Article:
Voyager I and II (Part III)
In the first of these posts, I mentioned that the Voyager program was initially going to be part of the Mariner program, which visited Mars in the late 60s and early 70s. The original plan was to take a grand tour of the outer planets, but as is always the case, the budgets got in the way, the mission was changed a bit and ultimately re-named. It’s amazing to think that a program so extremely successful was one that had its funding pinched. A similar example is when you see those beautiful photos of Saturn from Cassini, remember that budgetary concerns caused them to cut the articulation system for the camera, so the entire spacecraft has to turn in a special direction for whatever shot it wants to take. Say what you want about NASA, they have a history of getting things done despite a seemingly constant budget battle.
On a happier note, one big help to the Voyager mission was a newly (at the time) devised way to save propellant by using the gravity of the planets it visited as a boost. We now think of this as commonplace for our spacecraft and frequently see referenced in the world of sci-fi as a “gravity slingshot”. Another bonus was a very convenient alignment of the planets the mission intended to visit. Despite all of expected and unexpected challenges, the Voyager program had a lot going for it right from the get-go.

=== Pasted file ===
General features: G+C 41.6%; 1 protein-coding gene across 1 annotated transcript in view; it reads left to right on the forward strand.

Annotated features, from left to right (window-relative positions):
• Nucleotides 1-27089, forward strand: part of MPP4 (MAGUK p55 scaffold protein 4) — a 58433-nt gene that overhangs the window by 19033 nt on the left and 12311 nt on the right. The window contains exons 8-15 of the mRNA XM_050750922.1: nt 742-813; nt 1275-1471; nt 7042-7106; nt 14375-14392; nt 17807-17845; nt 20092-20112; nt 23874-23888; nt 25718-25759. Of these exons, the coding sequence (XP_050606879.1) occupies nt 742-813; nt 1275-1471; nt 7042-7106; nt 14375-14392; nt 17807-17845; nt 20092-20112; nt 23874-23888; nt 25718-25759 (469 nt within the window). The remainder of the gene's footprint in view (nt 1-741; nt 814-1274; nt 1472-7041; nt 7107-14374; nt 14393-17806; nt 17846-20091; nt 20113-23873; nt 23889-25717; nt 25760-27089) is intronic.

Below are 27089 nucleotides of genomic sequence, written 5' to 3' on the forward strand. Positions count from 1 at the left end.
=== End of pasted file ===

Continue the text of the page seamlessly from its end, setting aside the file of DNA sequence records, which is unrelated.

Voyager 1, oddly enough, launched second and doesn’t get as much attention nowadays as Voyager 2, which went on to be the only craft to ever visit Uranus and Neptune. Because it began its journey into interstellar space just after visiting Saturn, however, Voyager 1 is now MUCH further from our sun, over 10 billion miles, which is about three times the distance to Pluto! Wild.
Both craft gave the world the fist good images of Jupiter in 1979 and even then, not two years after launch, already secured the success of the mission, in my opinion. Of course, I was only four years old when all this was happening, so my opinion didn’t count for much at the time. Since then though, I’ve lived my life in a world where we know what the outer planets look like. It’s hard for me to imagine a world where we don’t all know what our own solar system looks like in detail, but prior to Voyager it was merely fuzzy, blurry images with only a little bit of detail. Then, doing just what it was sent to do, Voyager 1 sends back this:
The visit to Jupiter showed us how dynamic the seething and churning gas giant really was: a complex system of storms and extreme forces. These images became the standard against any future image would be measured and in some cases, still are. One of the most astounding things to keep in mind, is that Voyager I didn’t just have some snazzy digital camera on the end of a robotic arm that could happily snap off photo after photo, they had what were essentially two TV cameras (one wide angle, one not) that were taking in data to be turned into images back on earth.